Tuesday, May 8, 2012

Innovation Is Not An Empty Term

And it's essay week! Writing one essay critiquing the dissenting research on video games in formal education (arguing that the majority of arguments are actually critiques of the education system rather than of video games) and the other on a historical comparison of research on informal learning pre- and post-Internet (amazing how much the conversation hasn't changed).

Which means dissertation analysis is in the back seat, so to speak. Yet, I thought I'd share particular point I've been contemplating lately from the research.

Lately I've been examining what's not in responses as to how to conceptualize innovation. And one thing almost all answers are not missing is confidence that innovation is something in particular.

Of all of the scoping respondents - some of the most prominant thinkers and practitioners in U.K. Educational Technology - only one person wholeheartedly answered that he was not sure what innovation is.

“I've been asked lots of times what innovation is and I'm not sure that I know. Not for certain. I'm sure that it means new things, useful things, exciting things? But what is the purpose of innovation? Is it simply to exhibit new, useful and shiny things or is it to see these through to mainstream acceptance and understanding? I suspect that the latter is right but that innovators get bored once mainstream gets ahold and they move on. In that case I'm not really an innovator. I see the point and given the opportunity will try to mainstream that point.”

Every other respondent listed with some level of confidence some conception of what characteristics of innovation are and what are seen as innovative projects.

Worth thinking about. There is a conception out there among individuals of what innovation means when applied to technology programs, what it entails.  It is not an empty term; it has weight in our minds.  However, as results will show, this conception is not universally shared nor definitively defined in the collective mindset (see previous posts).  What does it mean? How is this conception formed if not collectively?

I have a preliminary theory on this last question, but not for today. Just a grain of food for thought.

IF YOU ARE OR YOUR KNOW AN innovative teacher in educational technology, I'd love to hear from you! The more analysis I do, the more crucial I think the teacher's perspectives are.  Fill out the survey at: https://docs.google.com/spreadsheet/viewform?formkey=dENtTTJvN243NHo0enZKU0JsMGlhU0E6MQ#gid=0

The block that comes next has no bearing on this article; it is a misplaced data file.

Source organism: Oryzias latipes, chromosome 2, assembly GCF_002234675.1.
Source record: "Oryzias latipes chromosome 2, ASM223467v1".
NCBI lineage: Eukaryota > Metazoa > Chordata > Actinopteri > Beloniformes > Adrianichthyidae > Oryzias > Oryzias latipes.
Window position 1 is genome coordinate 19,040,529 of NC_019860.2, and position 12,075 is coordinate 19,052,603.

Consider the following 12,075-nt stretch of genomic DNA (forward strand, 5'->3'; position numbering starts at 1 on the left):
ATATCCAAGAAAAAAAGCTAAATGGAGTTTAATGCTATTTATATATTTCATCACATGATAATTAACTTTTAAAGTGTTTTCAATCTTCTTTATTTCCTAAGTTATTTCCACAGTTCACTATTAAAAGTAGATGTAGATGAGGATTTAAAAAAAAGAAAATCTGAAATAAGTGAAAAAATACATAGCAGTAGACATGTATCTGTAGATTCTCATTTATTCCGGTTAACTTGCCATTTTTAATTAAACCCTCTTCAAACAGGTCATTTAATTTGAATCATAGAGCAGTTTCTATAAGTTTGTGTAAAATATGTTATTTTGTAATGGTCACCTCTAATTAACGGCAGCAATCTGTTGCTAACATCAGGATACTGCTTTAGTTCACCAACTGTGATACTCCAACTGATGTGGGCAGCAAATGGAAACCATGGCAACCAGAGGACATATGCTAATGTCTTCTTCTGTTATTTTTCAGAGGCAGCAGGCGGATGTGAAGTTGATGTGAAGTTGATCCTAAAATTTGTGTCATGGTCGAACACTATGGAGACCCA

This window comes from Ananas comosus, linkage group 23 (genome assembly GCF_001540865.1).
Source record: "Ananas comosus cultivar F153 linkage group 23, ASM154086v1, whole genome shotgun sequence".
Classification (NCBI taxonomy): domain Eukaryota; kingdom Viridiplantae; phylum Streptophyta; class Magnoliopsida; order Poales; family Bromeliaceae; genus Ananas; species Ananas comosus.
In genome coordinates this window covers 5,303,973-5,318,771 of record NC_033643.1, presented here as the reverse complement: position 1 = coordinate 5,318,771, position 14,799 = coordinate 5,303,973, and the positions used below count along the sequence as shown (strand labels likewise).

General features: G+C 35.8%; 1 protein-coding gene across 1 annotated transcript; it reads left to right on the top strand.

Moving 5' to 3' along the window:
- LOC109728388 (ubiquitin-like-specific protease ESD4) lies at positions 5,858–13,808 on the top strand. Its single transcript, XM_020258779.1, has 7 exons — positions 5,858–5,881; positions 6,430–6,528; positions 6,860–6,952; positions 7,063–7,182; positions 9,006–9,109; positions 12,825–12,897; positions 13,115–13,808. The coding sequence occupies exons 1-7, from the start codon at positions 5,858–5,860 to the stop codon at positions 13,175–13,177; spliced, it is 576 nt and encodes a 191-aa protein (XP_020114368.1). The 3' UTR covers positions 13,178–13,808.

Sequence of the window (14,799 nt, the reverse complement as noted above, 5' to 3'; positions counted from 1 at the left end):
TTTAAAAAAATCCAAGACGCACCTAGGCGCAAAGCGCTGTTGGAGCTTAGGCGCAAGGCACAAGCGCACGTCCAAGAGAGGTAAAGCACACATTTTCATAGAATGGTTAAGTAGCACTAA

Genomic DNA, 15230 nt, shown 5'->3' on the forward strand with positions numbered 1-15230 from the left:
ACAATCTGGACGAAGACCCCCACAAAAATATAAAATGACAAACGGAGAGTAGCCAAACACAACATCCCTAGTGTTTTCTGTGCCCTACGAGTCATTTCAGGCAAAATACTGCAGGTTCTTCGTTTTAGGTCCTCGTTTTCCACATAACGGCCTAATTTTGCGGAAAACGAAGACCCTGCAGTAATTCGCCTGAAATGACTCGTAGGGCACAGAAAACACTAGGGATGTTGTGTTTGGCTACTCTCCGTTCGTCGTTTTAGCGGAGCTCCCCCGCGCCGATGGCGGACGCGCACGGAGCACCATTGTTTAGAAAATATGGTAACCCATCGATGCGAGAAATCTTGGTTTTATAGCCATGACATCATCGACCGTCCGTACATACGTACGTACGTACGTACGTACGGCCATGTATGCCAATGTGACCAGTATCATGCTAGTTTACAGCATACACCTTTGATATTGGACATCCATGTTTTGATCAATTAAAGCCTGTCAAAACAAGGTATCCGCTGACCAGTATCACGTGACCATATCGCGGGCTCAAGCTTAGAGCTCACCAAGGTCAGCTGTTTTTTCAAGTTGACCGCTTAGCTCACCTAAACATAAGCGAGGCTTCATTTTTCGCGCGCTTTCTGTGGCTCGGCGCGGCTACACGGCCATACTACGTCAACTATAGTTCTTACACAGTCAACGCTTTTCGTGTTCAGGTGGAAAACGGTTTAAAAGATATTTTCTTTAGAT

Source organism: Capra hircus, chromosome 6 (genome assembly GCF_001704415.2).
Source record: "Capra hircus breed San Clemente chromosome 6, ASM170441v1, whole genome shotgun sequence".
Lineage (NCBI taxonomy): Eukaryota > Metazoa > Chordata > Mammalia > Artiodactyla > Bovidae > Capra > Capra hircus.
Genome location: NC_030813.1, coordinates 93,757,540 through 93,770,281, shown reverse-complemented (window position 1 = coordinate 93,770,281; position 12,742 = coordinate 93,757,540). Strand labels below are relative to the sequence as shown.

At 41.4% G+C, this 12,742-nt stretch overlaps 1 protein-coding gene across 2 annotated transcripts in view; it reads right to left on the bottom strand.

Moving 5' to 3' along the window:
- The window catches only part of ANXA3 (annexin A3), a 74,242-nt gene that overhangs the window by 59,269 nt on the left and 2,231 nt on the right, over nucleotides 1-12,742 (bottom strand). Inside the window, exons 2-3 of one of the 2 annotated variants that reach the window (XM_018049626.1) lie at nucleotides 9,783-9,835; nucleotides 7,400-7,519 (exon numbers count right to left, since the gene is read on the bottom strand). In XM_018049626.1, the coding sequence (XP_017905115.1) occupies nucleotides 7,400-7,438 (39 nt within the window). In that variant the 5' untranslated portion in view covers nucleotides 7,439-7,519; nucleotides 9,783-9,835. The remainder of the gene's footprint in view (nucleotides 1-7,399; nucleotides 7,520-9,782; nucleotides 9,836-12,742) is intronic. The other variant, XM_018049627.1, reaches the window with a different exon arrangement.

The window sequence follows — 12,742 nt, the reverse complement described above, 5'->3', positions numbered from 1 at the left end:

Wednesday, May 2, 2012

The Black Hole of Innovation

So, what do we have? We have disparate views on what programs or approaches are innovative, and disparate views on what characteristics are innovative. Yet the data tells us more than merely this; how can we (using the royal we, I mean I) make sense of all of these insights into how we conceptualize innovation?  My developing thoughts on this will be the subject of the next couple of blog posts.

The programs or approaches named tend to be able to be grouped in some major categories.  I've made this preliminary image of the various facets of formal education that are challenged by "innovative" programs:
Almost all of the programs/approaches named can be grouped into one or more of these categories; but some categories are more heavy-hit than others.

For instance, educational content seems to be so far the black hole of "innovative" programs in educational technology. Several approaches at altering curricula were named, but most of these made sure to explicitly maintain that they were still teaching the national curriculum; these were more geared at altering how we teach it than the content of what we actually teach.  Others have named the knowledge-sharing websites that link individuals up with anything they want to learn; but I view this as not an attack on formal education  content, persay, but rather as an addendum to it (no one is telling anyone on these sites to not practice their math tables).

There may be a couple of programs that fit into the category of content-altering; I'm still investigating the different facets of some programs.